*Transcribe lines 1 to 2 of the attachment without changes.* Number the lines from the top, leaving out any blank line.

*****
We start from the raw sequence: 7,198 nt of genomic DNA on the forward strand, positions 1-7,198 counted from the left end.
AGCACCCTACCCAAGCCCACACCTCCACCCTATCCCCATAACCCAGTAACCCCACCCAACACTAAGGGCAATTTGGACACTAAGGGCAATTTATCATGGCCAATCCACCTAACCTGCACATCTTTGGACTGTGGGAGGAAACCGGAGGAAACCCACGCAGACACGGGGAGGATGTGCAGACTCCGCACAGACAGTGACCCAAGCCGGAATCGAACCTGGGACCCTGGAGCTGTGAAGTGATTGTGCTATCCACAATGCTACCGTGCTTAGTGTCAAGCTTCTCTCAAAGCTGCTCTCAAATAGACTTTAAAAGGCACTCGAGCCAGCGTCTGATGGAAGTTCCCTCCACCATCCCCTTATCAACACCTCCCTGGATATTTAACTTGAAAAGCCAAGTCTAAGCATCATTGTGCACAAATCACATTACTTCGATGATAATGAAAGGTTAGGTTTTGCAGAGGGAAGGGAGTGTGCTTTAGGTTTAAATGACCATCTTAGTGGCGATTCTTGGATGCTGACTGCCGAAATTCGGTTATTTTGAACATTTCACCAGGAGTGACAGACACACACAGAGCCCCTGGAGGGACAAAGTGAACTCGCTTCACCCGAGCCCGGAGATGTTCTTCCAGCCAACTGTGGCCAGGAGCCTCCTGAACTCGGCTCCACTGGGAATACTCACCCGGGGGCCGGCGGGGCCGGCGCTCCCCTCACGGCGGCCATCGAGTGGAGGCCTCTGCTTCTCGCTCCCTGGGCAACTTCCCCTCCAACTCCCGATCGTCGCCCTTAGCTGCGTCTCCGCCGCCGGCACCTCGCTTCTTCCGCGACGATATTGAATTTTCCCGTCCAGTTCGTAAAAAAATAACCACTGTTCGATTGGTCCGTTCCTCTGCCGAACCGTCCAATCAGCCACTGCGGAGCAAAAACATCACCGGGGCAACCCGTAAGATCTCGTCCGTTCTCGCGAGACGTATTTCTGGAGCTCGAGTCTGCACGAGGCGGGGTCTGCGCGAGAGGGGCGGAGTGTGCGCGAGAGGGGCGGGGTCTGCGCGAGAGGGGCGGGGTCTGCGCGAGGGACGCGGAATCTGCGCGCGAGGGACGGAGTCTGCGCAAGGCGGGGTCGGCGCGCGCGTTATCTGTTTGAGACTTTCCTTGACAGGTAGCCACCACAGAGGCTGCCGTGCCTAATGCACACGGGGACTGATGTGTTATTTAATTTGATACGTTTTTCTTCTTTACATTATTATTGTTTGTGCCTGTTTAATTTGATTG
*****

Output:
We start from the raw sequence: 7,198 nt of genomic DNA on the forward strand, positions 1-7,198 counted from the left end.
AGCACCCTACCCAAGCCCACACCTCCACCCTATCCCCATAACCCAGTAACCCCACCCAACACTAAGGGCAATTTGGACACTAAGGGCAATTTATCATGGCCAATCCACCTAACCTGCACATCTTTGGACTGTGGGAGGAAACCGGAGGAAACCCACGCAGACACGGGGAGGATGTGCAGACTCCGCACAGACAGTGACCCAAGCCGGAATCGAACCTGGGACCCTGGAGCTGTGAAGTGATTGTGCTATCCACAATGCTACCGTGCTTAGTGTCAAGCTTCTCTCAAAGCTGCTCTCAAATAGACTTTAAAAGGCACTCGAGCCAGCGTCTGATGGAAGTTCCCTCCACCATCCCCTTATCAACACCTCCCTGGATATTTAACTTGAAAAGCCAAGTCTAAGCATCATTGTGCACAAATCACATTACTTCGATGATAATGAAAGGTTAGGTTTTGCAGAGGGAAGGGAGTGTGCTTTAGGTTTAAATGACCATCTTAGTGGCGATTCTTGGATGCTGACTGCCGAAATTCGGTTATTTTGAACATTTCACCAGGAGTGACAGACACACACAGAGCCCCTGGAGGGACAAAGTGAACTCGCTTCACCCGAGCCCGGAGATGTTCTTCCAGCCAACTGTGGCCAGGAGCCTCCTGAACTCGGCTCCACTGGGAATACTCACCCGGGGGCCGGCGGGGCCGGCGCTCCCCTCACGGCGGCCATCGAGTGGAGGCCTCTGCTTCTCGCTCCCTGGGCAACTTCCCCTCCAACTCCCGATCGTCGCCCTTAGCTGCGTCTCCGCCGCCGGCACCTCGCTTCTTCCGCGACGATATTGAATTTTCCCGTCCAGTTCGTAAAAAAATAACCACTGTTCGATTGGTCCGTTCCTCTGCCGAACCGTCCAATCAGCCACTGCGGAGCAAAAACATCACCGGGGCAACCCGTAAGATCTCGTCCGTTCTCGCGAGACGTATTTCTGGAGCTCGAGTCTGCACGAGGCGGGGTCTGCGCGAGAGGGGCGGAGTGTGCGCGAGAGGGGCGGGGTCTGCGCGAGAGGGGCGGGGTCTGCGCGAGGGACGCGGAATCTGCGCGCGAGGGACGGAGTCTGCGCAAGGCGGGGTCGGCGCGCGCGTTATCTGTTTGAGACTTTCCTTGACAGGTAGCCACCACAGAGGCTGCCGTGCCTAATGCACACGGGGACTGATGTGTTATTTAATTTGATACGTTTTTCTTCTTTACATTATTATTGTTTGTGCCTGTTTAATTTGATTG